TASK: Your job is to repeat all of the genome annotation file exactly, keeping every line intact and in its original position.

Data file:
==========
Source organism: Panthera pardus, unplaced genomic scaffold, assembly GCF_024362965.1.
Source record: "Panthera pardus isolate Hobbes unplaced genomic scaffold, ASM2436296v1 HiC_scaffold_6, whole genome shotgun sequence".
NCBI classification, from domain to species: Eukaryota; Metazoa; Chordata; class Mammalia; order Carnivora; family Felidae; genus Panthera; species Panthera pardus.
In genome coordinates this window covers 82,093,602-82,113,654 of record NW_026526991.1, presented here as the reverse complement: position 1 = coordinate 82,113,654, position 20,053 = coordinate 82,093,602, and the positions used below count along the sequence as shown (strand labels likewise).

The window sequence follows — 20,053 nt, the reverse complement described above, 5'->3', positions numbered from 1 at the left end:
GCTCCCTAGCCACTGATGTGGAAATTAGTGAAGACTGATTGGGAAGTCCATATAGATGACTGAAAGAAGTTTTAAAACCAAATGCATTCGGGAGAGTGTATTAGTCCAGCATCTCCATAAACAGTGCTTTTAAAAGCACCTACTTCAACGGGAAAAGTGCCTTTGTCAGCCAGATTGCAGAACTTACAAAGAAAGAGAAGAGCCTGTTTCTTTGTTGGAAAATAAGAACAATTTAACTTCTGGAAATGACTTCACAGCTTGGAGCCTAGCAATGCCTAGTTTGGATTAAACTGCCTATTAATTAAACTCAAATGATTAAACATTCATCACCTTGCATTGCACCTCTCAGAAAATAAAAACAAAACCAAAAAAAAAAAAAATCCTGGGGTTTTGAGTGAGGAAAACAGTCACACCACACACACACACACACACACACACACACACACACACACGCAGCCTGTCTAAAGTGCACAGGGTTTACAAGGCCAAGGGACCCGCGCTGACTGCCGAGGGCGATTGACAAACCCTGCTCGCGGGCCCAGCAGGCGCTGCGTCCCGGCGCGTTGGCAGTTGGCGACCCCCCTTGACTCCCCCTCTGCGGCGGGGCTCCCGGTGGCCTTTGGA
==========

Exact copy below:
Source organism: Panthera pardus, unplaced genomic scaffold, assembly GCF_024362965.1.
Source record: "Panthera pardus isolate Hobbes unplaced genomic scaffold, ASM2436296v1 HiC_scaffold_6, whole genome shotgun sequence".
NCBI classification, from domain to species: Eukaryota; Metazoa; Chordata; class Mammalia; order Carnivora; family Felidae; genus Panthera; species Panthera pardus.
In genome coordinates this window covers 82,093,602-82,113,654 of record NW_026526991.1, presented here as the reverse complement: position 1 = coordinate 82,113,654, position 20,053 = coordinate 82,093,602, and the positions used below count along the sequence as shown (strand labels likewise).

The window sequence follows — 20,053 nt, the reverse complement described above, 5'->3', positions numbered from 1 at the left end:
GCTCCCTAGCCACTGATGTGGAAATTAGTGAAGACTGATTGGGAAGTCCATATAGATGACTGAAAGAAGTTTTAAAACCAAATGCATTCGGGAGAGTGTATTAGTCCAGCATCTCCATAAACAGTGCTTTTAAAAGCACCTACTTCAACGGGAAAAGTGCCTTTGTCAGCCAGATTGCAGAACTTACAAAGAAAGAGAAGAGCCTGTTTCTTTGTTGGAAAATAAGAACAATTTAACTTCTGGAAATGACTTCACAGCTTGGAGCCTAGCAATGCCTAGTTTGGATTAAACTGCCTATTAATTAAACTCAAATGATTAAACATTCATCACCTTGCATTGCACCTCTCAGAAAATAAAAACAAAACCAAAAAAAAAAAAAATCCTGGGGTTTTGAGTGAGGAAAACAGTCACACCACACACACACACACACACACACACACACACACACACACGCAGCCTGTCTAAAGTGCACAGGGTTTACAAGGCCAAGGGACCCGCGCTGACTGCCGAGGGCGATTGACAAACCCTGCTCGCGGGCCCAGCAGGCGCTGCGTCCCGGCGCGTTGGCAGTTGGCGACCCCCCTTGACTCCCCCTCTGCGGCGGGGCTCCCGGTGGCCTTTGGA